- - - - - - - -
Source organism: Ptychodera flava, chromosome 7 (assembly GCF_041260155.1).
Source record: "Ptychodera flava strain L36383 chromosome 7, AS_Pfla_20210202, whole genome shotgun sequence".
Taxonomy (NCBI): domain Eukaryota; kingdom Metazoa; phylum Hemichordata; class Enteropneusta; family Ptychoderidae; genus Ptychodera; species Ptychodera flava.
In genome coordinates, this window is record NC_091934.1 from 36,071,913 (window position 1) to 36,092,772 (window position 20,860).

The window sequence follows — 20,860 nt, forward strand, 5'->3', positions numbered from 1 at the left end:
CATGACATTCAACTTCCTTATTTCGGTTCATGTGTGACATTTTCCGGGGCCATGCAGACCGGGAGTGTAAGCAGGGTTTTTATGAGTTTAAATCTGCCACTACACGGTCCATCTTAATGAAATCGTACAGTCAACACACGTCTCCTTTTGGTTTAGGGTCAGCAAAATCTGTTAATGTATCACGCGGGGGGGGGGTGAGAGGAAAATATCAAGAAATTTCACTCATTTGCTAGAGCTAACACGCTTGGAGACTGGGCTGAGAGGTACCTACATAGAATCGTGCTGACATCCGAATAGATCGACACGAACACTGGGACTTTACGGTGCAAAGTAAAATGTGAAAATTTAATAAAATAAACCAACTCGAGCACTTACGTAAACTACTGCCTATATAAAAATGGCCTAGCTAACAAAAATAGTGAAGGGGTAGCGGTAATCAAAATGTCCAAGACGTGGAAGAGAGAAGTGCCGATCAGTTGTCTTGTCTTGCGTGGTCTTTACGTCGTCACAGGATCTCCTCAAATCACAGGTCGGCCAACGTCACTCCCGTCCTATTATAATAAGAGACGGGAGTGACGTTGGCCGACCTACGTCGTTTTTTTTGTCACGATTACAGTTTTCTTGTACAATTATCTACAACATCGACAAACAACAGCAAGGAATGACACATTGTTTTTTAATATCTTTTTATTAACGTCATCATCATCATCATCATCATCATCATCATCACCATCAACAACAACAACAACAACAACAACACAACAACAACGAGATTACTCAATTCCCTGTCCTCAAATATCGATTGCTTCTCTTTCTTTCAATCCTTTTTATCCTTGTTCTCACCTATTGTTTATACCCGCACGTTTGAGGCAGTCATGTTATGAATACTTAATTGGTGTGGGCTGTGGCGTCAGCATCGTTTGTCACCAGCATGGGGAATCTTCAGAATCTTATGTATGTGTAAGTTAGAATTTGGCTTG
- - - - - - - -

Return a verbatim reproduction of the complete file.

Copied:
Source organism: Ptychodera flava, chromosome 7 (assembly GCF_041260155.1).
Source record: "Ptychodera flava strain L36383 chromosome 7, AS_Pfla_20210202, whole genome shotgun sequence".
Taxonomy (NCBI): domain Eukaryota; kingdom Metazoa; phylum Hemichordata; class Enteropneusta; family Ptychoderidae; genus Ptychodera; species Ptychodera flava.
In genome coordinates, this window is record NC_091934.1 from 36,071,913 (window position 1) to 36,092,772 (window position 20,860).

The window sequence follows — 20,860 nt, forward strand, 5'->3', positions numbered from 1 at the left end:
CATGACATTCAACTTCCTTATTTCGGTTCATGTGTGACATTTTCCGGGGCCATGCAGACCGGGAGTGTAAGCAGGGTTTTTATGAGTTTAAATCTGCCACTACACGGTCCATCTTAATGAAATCGTACAGTCAACACACGTCTCCTTTTGGTTTAGGGTCAGCAAAATCTGTTAATGTATCACGCGGGGGGGGGGTGAGAGGAAAATATCAAGAAATTTCACTCATTTGCTAGAGCTAACACGCTTGGAGACTGGGCTGAGAGGTACCTACATAGAATCGTGCTGACATCCGAATAGATCGACACGAACACTGGGACTTTACGGTGCAAAGTAAAATGTGAAAATTTAATAAAATAAACCAACTCGAGCACTTACGTAAACTACTGCCTATATAAAAATGGCCTAGCTAACAAAAATAGTGAAGGGGTAGCGGTAATCAAAATGTCCAAGACGTGGAAGAGAGAAGTGCCGATCAGTTGTCTTGTCTTGCGTGGTCTTTACGTCGTCACAGGATCTCCTCAAATCACAGGTCGGCCAACGTCACTCCCGTCCTATTATAATAAGAGACGGGAGTGACGTTGGCCGACCTACGTCGTTTTTTTTGTCACGATTACAGTTTTCTTGTACAATTATCTACAACATCGACAAACAACAGCAAGGAATGACACATTGTTTTTTAATATCTTTTTATTAACGTCATCATCATCATCATCATCATCATCATCATCACCATCAACAACAACAACAACAACAACAACACAACAACAACGAGATTACTCAATTCCCTGTCCTCAAATATCGATTGCTTCTCTTTCTTTCAATCCTTTTTATCCTTGTTCTCACCTATTGTTTATACCCGCACGTTTGAGGCAGTCATGTTATGAATACTTAATTGGTGTGGGCTGTGGCGTCAGCATCGTTTGTCACCAGCATGGGGAATCTTCAGAATCTTATGTATGTGTAAGTTAGAATTTGGCTTG